Sleep tourism

March 4, 2024

By Le Monastère des Augustines

At a time when travel is synonymous with adventure and discovery, a unique trend is quietly emerging: sleep tourism. This innovative concept, which extends beyond the notion of exploration, invites us to become conscious of our sleep and its impact on our physical and mental well-being. “Every night, you care to recharge your phone so you can use it to its full potential the next day. Do you do the same with your own internal batteries?”1

Photo: Késia Voyage Bohème

What is sleep tourism? 

Sleep tourism is a new trend2 that aims to target sleep-friendly locations through travel. The destinations sought by visitors offer, for example, minimal noise pollution, wellness consulting services or activities designed to induce relaxation. It’s a paradigm shift in which the quest for tranquility becomes the ultimate reason for travel.

While sleep tourism may appear to be a niche market, its growth is indicative of a broader societal shift that prioritizes mental and physical well-being. At a time when burnout and stress are increasingly common phenomena, the idea of taking a trip for the sole purpose of rejuvenating and revitalizing body and mind is resonating with a growing number of individuals.

Sleeping: an essential need

Currently, the Public Health Agency of Canada recommends 7 to 9 hours of sleep per night for adults aged 18 to 643. Sleep is a fundamental need for the body, for many reasons:

  • It enables the memory to consolidate memories and information learned during the day, a process that occurs mainly during REM (rapid eye movement) sleep.
  • It supports essential functions such as attention, concentration, decision-making and problem-solving.
  • It reduces the risk of developing cardiovascular diseases such as high blood pressure, stroke and heart disease.

In 2022, nearly 50% of the Canadian population4 suffered from a sleep disorder (e.g. occasional or chronic insomnia).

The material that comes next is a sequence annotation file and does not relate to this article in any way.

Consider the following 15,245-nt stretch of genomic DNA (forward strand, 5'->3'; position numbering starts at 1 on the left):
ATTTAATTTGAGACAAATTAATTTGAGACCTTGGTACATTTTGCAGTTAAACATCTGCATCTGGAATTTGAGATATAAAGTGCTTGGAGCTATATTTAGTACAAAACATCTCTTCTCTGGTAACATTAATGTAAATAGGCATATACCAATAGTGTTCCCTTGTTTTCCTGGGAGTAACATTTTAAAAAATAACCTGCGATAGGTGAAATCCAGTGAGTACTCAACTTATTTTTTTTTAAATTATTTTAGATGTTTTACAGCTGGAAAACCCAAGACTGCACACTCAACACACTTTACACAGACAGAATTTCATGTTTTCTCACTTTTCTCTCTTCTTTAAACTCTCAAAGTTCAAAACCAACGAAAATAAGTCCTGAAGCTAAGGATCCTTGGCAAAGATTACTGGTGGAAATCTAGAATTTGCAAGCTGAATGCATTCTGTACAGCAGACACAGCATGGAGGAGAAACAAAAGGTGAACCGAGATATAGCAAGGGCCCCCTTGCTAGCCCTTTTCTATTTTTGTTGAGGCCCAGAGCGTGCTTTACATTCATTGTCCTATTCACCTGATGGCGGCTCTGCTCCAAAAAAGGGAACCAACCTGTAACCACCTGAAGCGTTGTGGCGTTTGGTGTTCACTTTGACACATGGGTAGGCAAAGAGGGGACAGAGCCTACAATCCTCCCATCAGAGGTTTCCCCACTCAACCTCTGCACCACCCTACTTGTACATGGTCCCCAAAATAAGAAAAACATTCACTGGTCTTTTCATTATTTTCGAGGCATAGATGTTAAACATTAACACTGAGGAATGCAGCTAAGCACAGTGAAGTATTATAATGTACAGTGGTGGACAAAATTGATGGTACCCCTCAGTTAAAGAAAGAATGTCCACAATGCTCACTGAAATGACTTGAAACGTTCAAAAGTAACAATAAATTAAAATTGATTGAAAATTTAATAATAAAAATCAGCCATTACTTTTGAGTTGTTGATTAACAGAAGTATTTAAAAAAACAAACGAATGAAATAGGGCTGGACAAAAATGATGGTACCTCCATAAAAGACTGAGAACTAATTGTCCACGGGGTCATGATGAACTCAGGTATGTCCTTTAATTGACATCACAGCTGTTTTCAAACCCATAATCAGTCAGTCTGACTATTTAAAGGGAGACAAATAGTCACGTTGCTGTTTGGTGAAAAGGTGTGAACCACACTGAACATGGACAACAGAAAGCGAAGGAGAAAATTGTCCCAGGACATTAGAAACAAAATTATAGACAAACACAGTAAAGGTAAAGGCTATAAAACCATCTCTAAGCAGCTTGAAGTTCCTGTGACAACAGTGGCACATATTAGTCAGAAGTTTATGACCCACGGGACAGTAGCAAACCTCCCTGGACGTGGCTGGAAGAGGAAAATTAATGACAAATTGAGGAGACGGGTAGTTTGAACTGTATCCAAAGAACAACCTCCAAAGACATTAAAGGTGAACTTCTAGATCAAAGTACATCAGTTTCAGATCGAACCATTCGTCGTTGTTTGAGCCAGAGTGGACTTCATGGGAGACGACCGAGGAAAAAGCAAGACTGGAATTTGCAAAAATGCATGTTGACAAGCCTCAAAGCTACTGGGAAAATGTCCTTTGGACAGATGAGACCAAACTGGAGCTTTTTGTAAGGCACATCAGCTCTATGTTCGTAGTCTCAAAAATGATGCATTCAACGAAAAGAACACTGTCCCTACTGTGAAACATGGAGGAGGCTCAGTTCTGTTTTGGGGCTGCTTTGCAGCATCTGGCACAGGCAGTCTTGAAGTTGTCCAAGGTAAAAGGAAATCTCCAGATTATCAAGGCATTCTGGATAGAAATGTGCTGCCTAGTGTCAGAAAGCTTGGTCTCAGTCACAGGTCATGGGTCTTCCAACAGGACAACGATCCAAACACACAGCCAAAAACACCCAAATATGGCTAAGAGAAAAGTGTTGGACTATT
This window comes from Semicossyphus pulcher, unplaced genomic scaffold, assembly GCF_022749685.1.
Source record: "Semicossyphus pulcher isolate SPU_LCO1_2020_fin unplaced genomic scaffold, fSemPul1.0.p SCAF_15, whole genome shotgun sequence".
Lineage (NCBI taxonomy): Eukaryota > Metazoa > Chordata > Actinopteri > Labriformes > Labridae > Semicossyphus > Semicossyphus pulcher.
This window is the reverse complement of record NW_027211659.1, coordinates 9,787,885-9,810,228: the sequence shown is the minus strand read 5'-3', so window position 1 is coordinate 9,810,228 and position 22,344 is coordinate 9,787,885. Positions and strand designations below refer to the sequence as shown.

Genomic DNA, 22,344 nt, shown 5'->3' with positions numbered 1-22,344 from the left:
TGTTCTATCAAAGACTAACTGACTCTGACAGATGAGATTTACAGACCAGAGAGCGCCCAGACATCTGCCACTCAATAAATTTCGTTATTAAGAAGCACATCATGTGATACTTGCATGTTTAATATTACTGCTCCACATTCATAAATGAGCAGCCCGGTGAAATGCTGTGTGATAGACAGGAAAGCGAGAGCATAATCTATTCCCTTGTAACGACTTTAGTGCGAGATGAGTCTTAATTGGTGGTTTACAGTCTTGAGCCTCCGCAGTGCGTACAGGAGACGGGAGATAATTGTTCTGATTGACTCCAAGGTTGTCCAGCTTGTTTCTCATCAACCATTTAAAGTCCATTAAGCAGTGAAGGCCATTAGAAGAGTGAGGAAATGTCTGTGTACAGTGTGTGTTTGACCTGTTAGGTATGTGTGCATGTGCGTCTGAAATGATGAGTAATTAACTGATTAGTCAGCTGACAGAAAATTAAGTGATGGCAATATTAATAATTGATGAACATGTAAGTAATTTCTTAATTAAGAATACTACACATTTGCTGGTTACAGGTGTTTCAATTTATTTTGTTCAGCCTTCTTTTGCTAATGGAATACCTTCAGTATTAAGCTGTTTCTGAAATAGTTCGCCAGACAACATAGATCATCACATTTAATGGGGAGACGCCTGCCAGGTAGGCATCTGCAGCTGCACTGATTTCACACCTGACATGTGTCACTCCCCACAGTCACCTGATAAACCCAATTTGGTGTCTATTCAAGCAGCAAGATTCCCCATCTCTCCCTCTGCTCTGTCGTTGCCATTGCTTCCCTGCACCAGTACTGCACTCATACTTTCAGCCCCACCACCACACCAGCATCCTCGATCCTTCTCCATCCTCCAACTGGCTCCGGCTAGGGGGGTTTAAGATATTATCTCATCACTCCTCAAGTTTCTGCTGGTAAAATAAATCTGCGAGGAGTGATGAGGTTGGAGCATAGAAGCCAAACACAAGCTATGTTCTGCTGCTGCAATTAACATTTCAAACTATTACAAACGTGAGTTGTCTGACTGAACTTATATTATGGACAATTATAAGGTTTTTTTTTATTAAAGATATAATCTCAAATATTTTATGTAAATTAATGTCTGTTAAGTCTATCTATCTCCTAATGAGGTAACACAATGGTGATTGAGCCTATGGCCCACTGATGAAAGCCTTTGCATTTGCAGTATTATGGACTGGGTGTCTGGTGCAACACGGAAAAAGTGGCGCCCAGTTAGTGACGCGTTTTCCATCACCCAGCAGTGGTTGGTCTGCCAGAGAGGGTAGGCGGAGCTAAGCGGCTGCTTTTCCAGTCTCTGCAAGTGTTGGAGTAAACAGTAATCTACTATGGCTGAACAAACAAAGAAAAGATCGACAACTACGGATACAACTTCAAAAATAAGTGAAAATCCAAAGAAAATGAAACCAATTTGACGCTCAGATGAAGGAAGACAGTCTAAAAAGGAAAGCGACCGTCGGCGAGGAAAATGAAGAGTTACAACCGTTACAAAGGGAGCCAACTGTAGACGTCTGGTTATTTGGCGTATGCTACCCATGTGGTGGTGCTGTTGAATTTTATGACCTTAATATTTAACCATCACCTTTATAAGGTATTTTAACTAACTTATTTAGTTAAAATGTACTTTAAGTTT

Certain factors, such as a sedentary lifestyle or chronic stress, can lead to inadequate sleep in adults.

Disturbed sleep can be observed in the presence of symptoms such as a drop in energy, a feeling of tiredness on rising or frequent awakenings during the night.

However, these symptoms can be alleviated by adopting a healthier lifestyle and creating a routine conducive to sleep.

Tips for better sleep5

  • Create a pre-bedtime ritual
  • Go to bed and get up at regular times
  • Create an atmosphere conducive to rest: comfortable bed, low noise, darkness
  • Remove all electronic devices from the bedroom
  • Avoid alcohol and caffeine before bedtime
  • Use relaxation techniques
  • Exercise regularly
  • Avoid going to bed on a full or empty stomach

In response to this strong interest in sleep tourism, some hotels, such as Le Monastère des Augustines, are implementing a wide range of initiatives to offer a tailored experience to customers who not only want to travel, but also want to maintain a good quality of sleep. These measures can take many forms, from the diffusion of essential oils, to soundproofing rooms, specialized treatments and comfortable mattresses. At Le Monastère, the Tranquility Pro Sleep Retreat aligns with this trend.

In short, sleep tourism is emerging as a new way of traveling, as it invites us to listen to the needs of our body and mind in order to cultivate a state of lasting well-being.


“These periods of great stress ultimately contributed to a certain improvement in the living conditions of hospital women. At the start of the First World War, the night watchwomen, responsible for caring for the sick during the night, had little respite (they could get up at 5:10 a.m. instead of 4 a.m. like the others); in 1919, the council extended this wake-up time to 10:30-11 a.m. On Sundays, they were even allowed to wake up at noon. Ten years later, permanent night shifts were introduced to avoid the inconvenience of the schedule change. We seem to have a better grasp of the importance of restful sleep!”

Groupe de religieuses de l’Hôtel-Dieu de Québec. © Archives du Monastère des Augustines Fonds du Monastère des Augustines de l’Hôtel-Dieu de Québec.